Changes to security after bikie murder.

Who are in the banking syndicate still owed $5 billion by Sydney Airport?

Rudd Government attitude to foreign ownership restrictions.

I don't usually go to an AGM armed with written questions, so this was certainly a first to have proposed questions handed over to a chairman before the meeting.

Unfortunately, Max the Axe did not grant my man speaking rights and despite promising to answer the questions, there was only really this fleeting mention. Apparently, I'll get something sent through soon.

Meanwhile, check out this video from last year's Macquarie Group AGM and the package of highlights from last year's Macquarie Airports AGM. Taken together, we made a pretty good case that Sydney Airport was ridiculously over-valued and that the Macquarie Model of gouging listed infrastructure funds was a dead parrot:

Rudd down in latest Morgan poll

Pollster Gary Morgan released his latest face-to-face poll this afternoon and it shows the Federal budget has only dropped Federal ALP primary support by 0.5% to 49.5%. However, Coalition support rose 3.5% from its low base to 37.5% as support for minor parties fell back.

If a Federal Election were held now the Rudd Government would easily retain Government, which once again highlights why they'd love a double dissolution election to smash the opposition and remove obstacles in the Senate.

On a two-party preferred basis, support for the ALP is 58% (down 2%), while support for the Coalition is 42% (up 2%). Among the minor parties, support for the Greens is 8% (down 1%).

Gary Morgan says: "Support for the Rudd Government has fallen after Wayne Swan delivered the Government's second Budget. Despite this fall in support, a special Morgan Poll taken this week shows Prime Minister Kevin Rudd (60.5%) is still clearly preferred as Australia's Better Prime Minister to Opposition Leader Malcolm Turnbull (26.5%). Kevin Rudd also enjoys strong approval from the Australian electorate with 57.5% of Australian electors approving of Kevin Rudd's handling of the job as Prime Minister."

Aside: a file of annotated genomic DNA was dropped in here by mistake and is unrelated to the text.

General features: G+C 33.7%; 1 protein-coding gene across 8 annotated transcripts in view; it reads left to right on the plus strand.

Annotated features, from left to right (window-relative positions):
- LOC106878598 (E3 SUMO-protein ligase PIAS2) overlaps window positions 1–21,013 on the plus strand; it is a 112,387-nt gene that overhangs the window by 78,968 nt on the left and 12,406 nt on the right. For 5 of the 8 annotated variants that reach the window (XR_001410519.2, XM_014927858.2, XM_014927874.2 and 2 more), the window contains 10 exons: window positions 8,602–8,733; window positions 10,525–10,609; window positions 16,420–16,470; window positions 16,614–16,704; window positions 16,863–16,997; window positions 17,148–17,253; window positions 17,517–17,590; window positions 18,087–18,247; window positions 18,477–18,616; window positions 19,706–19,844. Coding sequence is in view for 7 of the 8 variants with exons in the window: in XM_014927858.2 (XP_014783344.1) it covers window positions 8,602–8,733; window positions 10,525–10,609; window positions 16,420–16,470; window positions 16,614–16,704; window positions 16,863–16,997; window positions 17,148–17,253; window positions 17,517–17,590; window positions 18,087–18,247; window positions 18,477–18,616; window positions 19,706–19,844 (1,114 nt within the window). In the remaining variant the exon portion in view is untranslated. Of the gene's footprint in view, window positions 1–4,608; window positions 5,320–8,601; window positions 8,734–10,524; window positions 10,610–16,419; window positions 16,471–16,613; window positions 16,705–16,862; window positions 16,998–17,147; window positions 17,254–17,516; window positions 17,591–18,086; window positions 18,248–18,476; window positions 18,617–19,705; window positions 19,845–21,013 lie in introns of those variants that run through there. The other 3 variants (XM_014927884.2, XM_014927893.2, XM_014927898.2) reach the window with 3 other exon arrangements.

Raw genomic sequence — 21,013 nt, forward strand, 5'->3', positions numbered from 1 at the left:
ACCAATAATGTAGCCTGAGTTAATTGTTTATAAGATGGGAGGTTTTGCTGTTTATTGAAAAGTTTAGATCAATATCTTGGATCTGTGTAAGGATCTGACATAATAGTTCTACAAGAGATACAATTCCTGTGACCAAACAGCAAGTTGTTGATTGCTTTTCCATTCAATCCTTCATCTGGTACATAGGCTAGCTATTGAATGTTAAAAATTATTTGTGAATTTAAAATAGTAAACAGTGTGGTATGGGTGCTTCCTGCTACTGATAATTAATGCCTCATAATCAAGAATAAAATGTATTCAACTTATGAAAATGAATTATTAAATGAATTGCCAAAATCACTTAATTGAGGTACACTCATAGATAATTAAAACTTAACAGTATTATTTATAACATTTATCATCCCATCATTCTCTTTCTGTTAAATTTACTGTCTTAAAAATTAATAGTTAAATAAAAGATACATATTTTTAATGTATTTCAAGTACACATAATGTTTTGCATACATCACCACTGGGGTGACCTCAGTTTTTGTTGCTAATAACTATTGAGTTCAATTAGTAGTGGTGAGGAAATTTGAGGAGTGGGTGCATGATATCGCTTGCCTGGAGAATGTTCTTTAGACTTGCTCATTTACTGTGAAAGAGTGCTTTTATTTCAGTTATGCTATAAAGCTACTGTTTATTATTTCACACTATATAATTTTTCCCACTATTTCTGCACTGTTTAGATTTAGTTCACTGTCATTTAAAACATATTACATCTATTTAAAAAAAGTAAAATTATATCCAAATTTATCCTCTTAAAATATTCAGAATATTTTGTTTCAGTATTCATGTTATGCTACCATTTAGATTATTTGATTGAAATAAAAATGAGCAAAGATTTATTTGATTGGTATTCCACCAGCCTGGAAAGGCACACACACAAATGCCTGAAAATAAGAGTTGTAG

Full details are available here.

Queensland's debt crisis, as told by 4BC Drive presenter Mike Smith

I've been having regular chats with 4BC Drive presenter Mike Smith over the past year and he really is quite a goer. For instance, check out this blog item from earlier in the week:

Our state Treasurer will shortly deliver his budget for next financial year. A budget is an informed guesstimate about the state's expected income and expenses for the year coming. I think actual, recorded results give a much better view of how well a government is managing.

This is Treasurer Andrew Fraser's 2007-08 Report on State Finances. You might want to think twice about opening it. It's 110 pages long and a bit impenetrable.